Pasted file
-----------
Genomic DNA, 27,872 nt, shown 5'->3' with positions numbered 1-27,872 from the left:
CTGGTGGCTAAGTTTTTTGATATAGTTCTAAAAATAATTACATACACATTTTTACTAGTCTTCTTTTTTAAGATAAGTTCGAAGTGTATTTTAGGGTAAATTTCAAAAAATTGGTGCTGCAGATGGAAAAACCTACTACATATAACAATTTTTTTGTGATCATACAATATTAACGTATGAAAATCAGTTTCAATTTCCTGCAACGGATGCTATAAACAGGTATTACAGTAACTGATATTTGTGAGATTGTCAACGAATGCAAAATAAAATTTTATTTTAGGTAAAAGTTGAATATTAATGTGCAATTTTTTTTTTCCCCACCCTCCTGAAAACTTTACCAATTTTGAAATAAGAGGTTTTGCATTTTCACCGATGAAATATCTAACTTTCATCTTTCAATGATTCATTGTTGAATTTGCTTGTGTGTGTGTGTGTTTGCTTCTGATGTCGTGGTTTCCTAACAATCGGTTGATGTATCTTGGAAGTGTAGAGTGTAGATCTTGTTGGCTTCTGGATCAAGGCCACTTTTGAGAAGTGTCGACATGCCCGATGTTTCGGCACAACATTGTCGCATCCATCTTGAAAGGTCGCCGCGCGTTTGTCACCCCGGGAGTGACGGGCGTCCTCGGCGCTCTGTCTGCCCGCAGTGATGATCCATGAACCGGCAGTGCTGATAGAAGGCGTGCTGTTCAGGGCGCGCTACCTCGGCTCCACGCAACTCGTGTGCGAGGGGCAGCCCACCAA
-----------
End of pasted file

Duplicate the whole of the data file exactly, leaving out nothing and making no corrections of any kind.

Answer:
Genomic DNA, 27,872 nt, shown 5'->3' with positions numbered 1-27,872 from the left:
CTGGTGGCTAAGTTTTTTGATATAGTTCTAAAAATAATTACATACACATTTTTACTAGTCTTCTTTTTTAAGATAAGTTCGAAGTGTATTTTAGGGTAAATTTCAAAAAATTGGTGCTGCAGATGGAAAAACCTACTACATATAACAATTTTTTTGTGATCATACAATATTAACGTATGAAAATCAGTTTCAATTTCCTGCAACGGATGCTATAAACAGGTATTACAGTAACTGATATTTGTGAGATTGTCAACGAATGCAAAATAAAATTTTATTTTAGGTAAAAGTTGAATATTAATGTGCAATTTTTTTTTTCCCCACCCTCCTGAAAACTTTACCAATTTTGAAATAAGAGGTTTTGCATTTTCACCGATGAAATATCTAACTTTCATCTTTCAATGATTCATTGTTGAATTTGCTTGTGTGTGTGTGTGTTTGCTTCTGATGTCGTGGTTTCCTAACAATCGGTTGATGTATCTTGGAAGTGTAGAGTGTAGATCTTGTTGGCTTCTGGATCAAGGCCACTTTTGAGAAGTGTCGACATGCCCGATGTTTCGGCACAACATTGTCGCATCCATCTTGAAAGGTCGCCGCGCGTTTGTCACCCCGGGAGTGACGGGCGTCCTCGGCGCTCTGTCTGCCCGCAGTGATGATCCATGAACCGGCAGTGCTGATAGAAGGCGTGCTGTTCAGGGCGCGCTACCTCGGCTCCACGCAACTCGTGTGCGAGGGGCAGCCCACCAA